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The Rise of the Twitterati

December 10, 2010

by Rebecca Wilenski

Whilst the worldwide recession continues to bite, the ‘glitterati’ of today’s art world are transforming into the ‘twitterati’, embracing an alternative art practice for the Web 2.0 generation. Who needs the lucrative support of the Arts Council or to count on BP for your next meal when Twitter is a free art form open to all at no cost – financially, socially or ethically? Twitter’s war cry resounds and we take note. ‘Bring on the budget cuts! Because the world we inhabit is free!’
As online platforms emerge artists are turning away from the tangible world of the exhibition space to the virtual world of online media. Central to this burgeoning online world is an affiliate of the New Museum in New York. is an online forum with links to online media based practices; it’s a space for discussion and ultimately the sovereign map to the online art world. Alongside another important online platform is 1st fans, a low cost online museum membership set up by the Brooklyn Museum in New York. Organised by curator Eugenie Tsai, 1st fans’ Twitter project involves inviting one artist per month to explore the medium of Twitter as a praxis for art. Artists such as Mary Temple, An Xiao and Joseph Kosuth have all contributed to this project. As an example the conceptualist Kosuth created a project whereby a visual story unfolded day-by-day.
As the ‘tweets’ produced by 1st Fans ‘leave the safe museum space behind’, evident is the capacity of Twitter to produce art that interacts uniquely in the public realm. In fact in doing so, Twitter completely re-negotiates what is known as the public realm, where the boundary between public art and private space vanishes. Tweets reach you in the comfort of your own home, on a busy street, whilst you are in a meeting, on the toilet or in the bath – removing art from the public sphere and placing it deep down in your pocket. In this respect Twitter art has the same revolutionary potential as performance art once had. The 1st fans artist An Xiao, one of the most astute Twitter critics, notes this. She writes ‘A Twitter-based performance art project could displace and activate this online space in a fashion not unlike street performance art. It would be “stweet” performance art, so to speak.’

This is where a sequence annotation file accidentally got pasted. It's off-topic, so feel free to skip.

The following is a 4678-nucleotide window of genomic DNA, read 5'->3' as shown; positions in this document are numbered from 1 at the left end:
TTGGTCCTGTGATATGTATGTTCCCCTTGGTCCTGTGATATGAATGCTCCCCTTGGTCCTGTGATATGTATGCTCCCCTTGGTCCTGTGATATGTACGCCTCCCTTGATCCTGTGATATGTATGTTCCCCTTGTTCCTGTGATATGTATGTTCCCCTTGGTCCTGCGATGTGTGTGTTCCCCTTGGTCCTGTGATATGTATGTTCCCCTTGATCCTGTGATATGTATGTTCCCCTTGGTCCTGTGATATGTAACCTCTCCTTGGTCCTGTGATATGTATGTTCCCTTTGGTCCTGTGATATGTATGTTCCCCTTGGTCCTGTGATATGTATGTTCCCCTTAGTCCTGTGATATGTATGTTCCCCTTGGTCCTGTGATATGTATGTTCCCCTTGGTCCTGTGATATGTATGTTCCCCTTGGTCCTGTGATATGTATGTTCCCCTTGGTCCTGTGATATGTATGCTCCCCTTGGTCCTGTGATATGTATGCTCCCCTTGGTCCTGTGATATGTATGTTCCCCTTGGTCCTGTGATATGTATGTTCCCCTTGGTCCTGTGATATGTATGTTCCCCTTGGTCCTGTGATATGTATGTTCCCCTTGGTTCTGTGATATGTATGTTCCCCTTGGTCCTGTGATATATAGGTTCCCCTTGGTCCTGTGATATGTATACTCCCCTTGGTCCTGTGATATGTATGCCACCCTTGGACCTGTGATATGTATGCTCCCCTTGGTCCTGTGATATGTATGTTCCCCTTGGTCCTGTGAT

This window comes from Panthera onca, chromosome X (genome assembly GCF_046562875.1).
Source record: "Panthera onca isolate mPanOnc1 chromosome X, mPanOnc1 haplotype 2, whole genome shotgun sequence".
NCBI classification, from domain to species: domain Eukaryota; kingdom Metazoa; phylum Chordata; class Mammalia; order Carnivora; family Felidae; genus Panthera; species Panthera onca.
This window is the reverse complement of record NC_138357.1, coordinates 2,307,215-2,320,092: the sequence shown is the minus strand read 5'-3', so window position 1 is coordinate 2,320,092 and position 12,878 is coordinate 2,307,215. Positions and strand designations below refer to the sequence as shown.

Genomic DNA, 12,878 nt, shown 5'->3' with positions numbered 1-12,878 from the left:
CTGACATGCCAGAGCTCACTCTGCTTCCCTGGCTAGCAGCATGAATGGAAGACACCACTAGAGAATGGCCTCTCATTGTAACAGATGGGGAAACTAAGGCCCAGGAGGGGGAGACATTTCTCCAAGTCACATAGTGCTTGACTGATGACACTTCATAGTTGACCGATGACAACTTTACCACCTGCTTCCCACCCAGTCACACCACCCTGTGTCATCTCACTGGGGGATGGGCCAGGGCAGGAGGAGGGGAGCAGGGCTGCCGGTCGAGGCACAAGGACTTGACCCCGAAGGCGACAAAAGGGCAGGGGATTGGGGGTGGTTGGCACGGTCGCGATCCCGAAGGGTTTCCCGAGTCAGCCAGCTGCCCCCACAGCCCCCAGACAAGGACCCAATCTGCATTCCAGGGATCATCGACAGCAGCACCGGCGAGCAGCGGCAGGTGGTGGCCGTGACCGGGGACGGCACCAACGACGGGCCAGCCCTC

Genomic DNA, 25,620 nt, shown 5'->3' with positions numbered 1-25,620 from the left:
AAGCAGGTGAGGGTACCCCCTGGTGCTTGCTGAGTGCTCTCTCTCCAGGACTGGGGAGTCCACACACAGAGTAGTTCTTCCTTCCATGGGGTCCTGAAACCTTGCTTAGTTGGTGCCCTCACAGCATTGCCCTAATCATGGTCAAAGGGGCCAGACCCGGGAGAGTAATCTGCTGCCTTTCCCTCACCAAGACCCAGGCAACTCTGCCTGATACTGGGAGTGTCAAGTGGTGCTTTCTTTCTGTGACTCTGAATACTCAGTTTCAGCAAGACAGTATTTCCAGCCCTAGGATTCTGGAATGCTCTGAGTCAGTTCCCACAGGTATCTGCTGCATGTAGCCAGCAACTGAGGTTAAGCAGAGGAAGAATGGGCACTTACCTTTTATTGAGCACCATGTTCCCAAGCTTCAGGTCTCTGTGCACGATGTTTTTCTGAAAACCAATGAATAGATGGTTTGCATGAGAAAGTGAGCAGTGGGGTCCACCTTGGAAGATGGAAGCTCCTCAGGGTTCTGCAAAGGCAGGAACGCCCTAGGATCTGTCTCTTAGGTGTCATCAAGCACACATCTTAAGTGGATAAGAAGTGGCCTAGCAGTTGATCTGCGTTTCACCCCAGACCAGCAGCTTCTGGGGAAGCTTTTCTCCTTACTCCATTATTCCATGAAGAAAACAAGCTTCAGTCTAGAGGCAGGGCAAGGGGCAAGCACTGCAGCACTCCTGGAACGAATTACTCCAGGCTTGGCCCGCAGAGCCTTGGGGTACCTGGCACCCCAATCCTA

Unsurprisingly Twitter, a language-based medium that relies on short haiku-like divulgences, has attracted a whole range of conceptual artists, the most noted among them being Jenny Holzer, Yoko Ono and On Kawara. On Kawara’s repetitive ‘tweets’, which sporadically read: ‘I am still alive’, ‘I am still alive’, ‘I am still alive’, remind a following public of the presence of the artist, saturating the cracks and hollows of daily life with that presence.
Not only is Twitter the ideal medium for veteran conceptualists – but it has also lent itself to mass political protest within an arena of digital activism fostering positive social change. Harold Rheingold’s book Smart Mobs: The Next Social Revolution convincingly argues that Web.20 practices and new communication technologies are enabling mass political uprising through their capacity to unite diverse publics. Chinese artist Ai Wei Wei has utilised the capacity of Rheingold’s ‘Smart Mobs’ to become a digital activist. His tweets have managed to open up a line of communication in China, with Wei Wei accruing a huge group of followers. In this respect constantly slipping through the net of the Chinese authorities by creating more and more Twitter identities, Wei Wei creates poetic acts of resistance which have radical political effect within a country run by a government with questionable regard for human rights.
What does ‘Twitter’ mean for a new generation of artists? Does it symbolise a collapse of the public into the private sphere? Or instead does it suppose an opposite phenomenon, wherein arts escape from the institution altogether into the private zone of the house (or the toilet).  Private, public, political, conceptual, or poetic Twitter art is on its way up, bringing with it a whole new field of aesthetics for the post-recession era.

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